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Every day, cyber criminals are trying to break into your network, and security vulnerabilities make it easier than you probably care to believe. Those security threats and vulnerabilities, and the incidents and cyber breaches that they lead to, affect organizations large and small, across every industry. So, how do you stop it? Well, you’ve got to keep your IR on the ball. 

Why a Cyber Incident Response plan is necessary

Is it really necessary to have a Cyber Incident Response plan in place? The answer: YES. Today, more and more organizations are realizing the necessity of having a plan for potential security incidents built into their business strategy, and it’s not a passing phase.

When your organization is breached, three things are at stake: The reputation of your organization, your revenue, and perhaps the most important thing, your customer trust. It’s imperative that any incident—large or small—has a plan in place to mitigate any potential risks. A well-documented IR plan helps organizations respond quickly by:

  • Streamlining decisions
  • Outlining processes
  • Defining use of the technologies available

Even with the myriad of security tools we have at our disposal today, cybercriminals are still able to penetrate our networks. When it comes down to it, networks, software, and end users can only reach a certain level of cyber resilience. Oversights will still  happen and mistakes will still be made—we are, after all, only human. What really matters is what you have done on the front end to minimize the impact of a security incident on your organization. That’s why having an IR plan in place—as well as a security team and proper tech—is essential for being able to respond to threats in a quick and professional manner. Speaking of teams…

Build your team

Any good IR plan starts with a strong team behind it. However, it’s not just your security team that makes up the IR plan! The plan should be discussed and created by a cross-functional group of key players from different areas of the business, including security and IT, operations, legal–and oftentimes, HR, and public relations/comms. The reason for this is to ensure that all areas of decision-making are represented, and the best interests of the organization are kept in mind. The team’s goal, as always, is to detect and respond to security incidents in order to minimize impact on the business.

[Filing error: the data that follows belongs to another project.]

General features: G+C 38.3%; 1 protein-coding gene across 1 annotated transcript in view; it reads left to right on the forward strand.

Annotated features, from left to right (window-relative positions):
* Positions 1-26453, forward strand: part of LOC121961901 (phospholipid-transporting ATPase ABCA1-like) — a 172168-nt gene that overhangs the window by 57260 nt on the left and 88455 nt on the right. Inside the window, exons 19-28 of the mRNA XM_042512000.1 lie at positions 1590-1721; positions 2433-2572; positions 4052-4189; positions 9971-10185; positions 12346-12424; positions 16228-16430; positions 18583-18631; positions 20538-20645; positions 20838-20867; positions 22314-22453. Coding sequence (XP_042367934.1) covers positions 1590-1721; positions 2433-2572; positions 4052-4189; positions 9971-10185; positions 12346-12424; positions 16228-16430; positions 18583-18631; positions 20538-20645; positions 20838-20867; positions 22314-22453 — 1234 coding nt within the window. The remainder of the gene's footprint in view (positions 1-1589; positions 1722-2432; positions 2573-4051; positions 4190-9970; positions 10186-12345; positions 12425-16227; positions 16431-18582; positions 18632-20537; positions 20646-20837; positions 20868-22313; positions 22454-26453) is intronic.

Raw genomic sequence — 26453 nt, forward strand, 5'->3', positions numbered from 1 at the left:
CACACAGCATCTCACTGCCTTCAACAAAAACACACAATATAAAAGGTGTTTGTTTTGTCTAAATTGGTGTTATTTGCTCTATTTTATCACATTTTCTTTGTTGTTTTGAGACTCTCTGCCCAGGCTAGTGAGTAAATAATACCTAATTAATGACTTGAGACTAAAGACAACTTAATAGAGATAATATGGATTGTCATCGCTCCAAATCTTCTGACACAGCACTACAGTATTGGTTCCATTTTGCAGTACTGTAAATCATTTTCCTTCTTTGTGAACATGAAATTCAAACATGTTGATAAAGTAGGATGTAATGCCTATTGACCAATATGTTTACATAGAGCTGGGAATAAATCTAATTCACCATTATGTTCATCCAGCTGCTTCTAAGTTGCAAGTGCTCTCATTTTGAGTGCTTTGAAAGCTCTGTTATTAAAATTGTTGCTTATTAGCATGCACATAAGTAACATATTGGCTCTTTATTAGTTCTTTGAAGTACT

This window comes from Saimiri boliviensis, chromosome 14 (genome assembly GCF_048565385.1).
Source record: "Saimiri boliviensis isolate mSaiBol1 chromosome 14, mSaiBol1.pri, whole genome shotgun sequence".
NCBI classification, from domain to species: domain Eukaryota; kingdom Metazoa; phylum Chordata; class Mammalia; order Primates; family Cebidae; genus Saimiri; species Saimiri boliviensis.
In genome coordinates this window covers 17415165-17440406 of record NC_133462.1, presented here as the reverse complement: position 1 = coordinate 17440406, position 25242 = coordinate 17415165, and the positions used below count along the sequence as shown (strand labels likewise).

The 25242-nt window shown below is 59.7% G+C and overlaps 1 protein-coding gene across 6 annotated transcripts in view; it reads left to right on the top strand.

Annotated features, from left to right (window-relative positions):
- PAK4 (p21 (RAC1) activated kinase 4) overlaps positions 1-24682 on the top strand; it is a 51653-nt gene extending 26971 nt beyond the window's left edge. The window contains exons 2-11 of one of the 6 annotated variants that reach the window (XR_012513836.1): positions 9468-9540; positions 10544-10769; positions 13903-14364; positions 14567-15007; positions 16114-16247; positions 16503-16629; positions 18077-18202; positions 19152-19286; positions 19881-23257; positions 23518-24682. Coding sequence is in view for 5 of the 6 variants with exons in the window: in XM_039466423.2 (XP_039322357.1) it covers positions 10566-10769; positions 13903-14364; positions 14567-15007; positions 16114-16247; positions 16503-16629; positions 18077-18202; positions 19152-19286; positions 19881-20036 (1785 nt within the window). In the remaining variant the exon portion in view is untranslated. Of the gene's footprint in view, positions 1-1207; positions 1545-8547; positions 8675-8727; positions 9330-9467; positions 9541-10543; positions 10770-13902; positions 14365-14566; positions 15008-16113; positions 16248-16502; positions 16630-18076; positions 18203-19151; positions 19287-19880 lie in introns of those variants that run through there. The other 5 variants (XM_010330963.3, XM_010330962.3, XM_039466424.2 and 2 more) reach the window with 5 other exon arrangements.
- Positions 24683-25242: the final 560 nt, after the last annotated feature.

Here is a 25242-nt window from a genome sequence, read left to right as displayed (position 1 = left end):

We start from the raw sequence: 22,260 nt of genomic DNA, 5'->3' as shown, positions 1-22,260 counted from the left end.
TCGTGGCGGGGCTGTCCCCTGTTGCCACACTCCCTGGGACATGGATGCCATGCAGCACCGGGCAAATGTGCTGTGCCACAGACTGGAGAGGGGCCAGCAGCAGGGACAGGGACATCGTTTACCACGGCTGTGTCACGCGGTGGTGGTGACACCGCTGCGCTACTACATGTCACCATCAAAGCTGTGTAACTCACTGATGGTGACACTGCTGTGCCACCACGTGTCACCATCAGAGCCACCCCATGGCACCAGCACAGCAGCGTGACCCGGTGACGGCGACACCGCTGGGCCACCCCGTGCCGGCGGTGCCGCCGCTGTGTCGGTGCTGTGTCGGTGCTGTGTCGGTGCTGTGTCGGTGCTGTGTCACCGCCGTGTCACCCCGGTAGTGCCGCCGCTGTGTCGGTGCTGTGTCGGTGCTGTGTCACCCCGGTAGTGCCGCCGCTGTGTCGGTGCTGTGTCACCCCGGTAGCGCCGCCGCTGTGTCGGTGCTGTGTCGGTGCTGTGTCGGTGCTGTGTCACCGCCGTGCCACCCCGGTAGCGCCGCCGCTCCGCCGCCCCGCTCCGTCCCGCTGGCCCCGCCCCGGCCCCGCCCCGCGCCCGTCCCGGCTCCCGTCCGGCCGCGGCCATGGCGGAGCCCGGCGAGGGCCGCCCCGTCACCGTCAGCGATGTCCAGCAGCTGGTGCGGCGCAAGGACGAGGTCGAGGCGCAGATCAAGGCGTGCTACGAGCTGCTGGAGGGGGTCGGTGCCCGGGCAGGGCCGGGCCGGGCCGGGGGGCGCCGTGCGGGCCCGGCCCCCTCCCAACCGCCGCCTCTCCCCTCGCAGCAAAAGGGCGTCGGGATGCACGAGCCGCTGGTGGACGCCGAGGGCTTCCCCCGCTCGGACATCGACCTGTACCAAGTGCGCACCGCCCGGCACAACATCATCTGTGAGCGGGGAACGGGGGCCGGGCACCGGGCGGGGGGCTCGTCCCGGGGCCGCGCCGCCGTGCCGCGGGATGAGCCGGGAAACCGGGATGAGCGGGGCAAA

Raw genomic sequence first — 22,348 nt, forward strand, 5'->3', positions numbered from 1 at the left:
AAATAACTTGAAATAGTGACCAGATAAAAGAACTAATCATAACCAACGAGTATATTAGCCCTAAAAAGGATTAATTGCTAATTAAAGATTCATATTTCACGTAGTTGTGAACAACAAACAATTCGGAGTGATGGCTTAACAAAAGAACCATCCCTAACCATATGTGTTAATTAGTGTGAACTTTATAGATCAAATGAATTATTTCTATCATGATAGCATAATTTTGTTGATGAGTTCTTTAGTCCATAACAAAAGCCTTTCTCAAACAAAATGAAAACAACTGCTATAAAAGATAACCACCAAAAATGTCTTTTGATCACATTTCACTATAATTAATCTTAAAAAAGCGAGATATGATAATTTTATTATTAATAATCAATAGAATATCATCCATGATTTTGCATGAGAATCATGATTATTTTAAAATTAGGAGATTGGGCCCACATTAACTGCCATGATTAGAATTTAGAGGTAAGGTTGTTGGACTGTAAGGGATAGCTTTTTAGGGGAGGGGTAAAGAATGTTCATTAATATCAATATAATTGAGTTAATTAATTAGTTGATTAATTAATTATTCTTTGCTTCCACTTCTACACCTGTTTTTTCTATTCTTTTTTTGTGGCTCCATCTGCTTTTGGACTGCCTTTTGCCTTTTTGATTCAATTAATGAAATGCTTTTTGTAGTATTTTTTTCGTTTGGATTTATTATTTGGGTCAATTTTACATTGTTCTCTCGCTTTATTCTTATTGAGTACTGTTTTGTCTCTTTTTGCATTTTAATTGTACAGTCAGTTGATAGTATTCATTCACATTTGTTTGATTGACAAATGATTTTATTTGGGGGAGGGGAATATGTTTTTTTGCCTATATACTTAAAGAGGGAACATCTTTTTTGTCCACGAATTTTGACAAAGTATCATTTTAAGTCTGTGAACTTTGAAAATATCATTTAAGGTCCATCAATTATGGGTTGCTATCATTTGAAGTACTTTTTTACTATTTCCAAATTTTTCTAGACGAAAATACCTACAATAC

The basic steps of building your team are:

  1. Build a core technical group.
  2. Establish cross-functional members.
  3. Decide whether third-party help is needed.
  4. Create roles and responsibilities.

Who’s who and core functions

Know that depending on your organization, goals, and people, your team and roles and responsibilities may differ. In fact, if you search, “IR team roles and responsibilities,” you’ll get several different layouts. There are no hard and fast rules regarding who should be involved. Regardless of how a team looks, the goal is the same: to prepare for and address incidents across the organization.

The core group listed below is representative of the people in your organization that maintain direct responsibility for the incident. Note that this is NOT a large team. By maintaining a small team, movements become more agile and you’re able to make decisions faster. Although a small team is not a requirement, it’s a best practice to have a tight and nimble core, and branches to other connections for when stakeholders and additional decision-makers are necessary. Your core group should include:

  • Incident Response Manager: Oversees and prioritizes actions. They are the leader of the team, and are responsible for conveying the needs of high-severity incidents to the rest of the team.
  • Security Analysts: Work directly with the affected network to research the details of an incident.
  • Threat Researchers: Complement security analysts by providing threat intel and context for an incident. They may be required to build and maintain a database of internal threat intelligence.

Why legal, HR, comms, etc.? Why is it important to have representatives from those areas on the IR team? When it comes to incident response, diversity in skills and specialization is exceedingly important. Note that the functional members of this team will differ based on the organization type, as well as business model, technology landscape, and even corporate culture of your organization. The NIST recommends functional members be from the following:

  • Human Resources
  • IT support
  • Management and executives
  • Legal/counsel
  • Public/media relations
  • Physical security and facilities
  • Business continuity/disaster recovery

Depending upon your organization, you may want to include others.

The advantage to having both a core team, and a functional team, is that proper representation is present throughout the entirety of the incident. All stakeholders should be looped directly into all phases of your response plan. Communication is key, as it ensures things run smoothly.

More on developing your IR plan in part 3!

Learn more about IR and how DomainTools can help keep your information safe: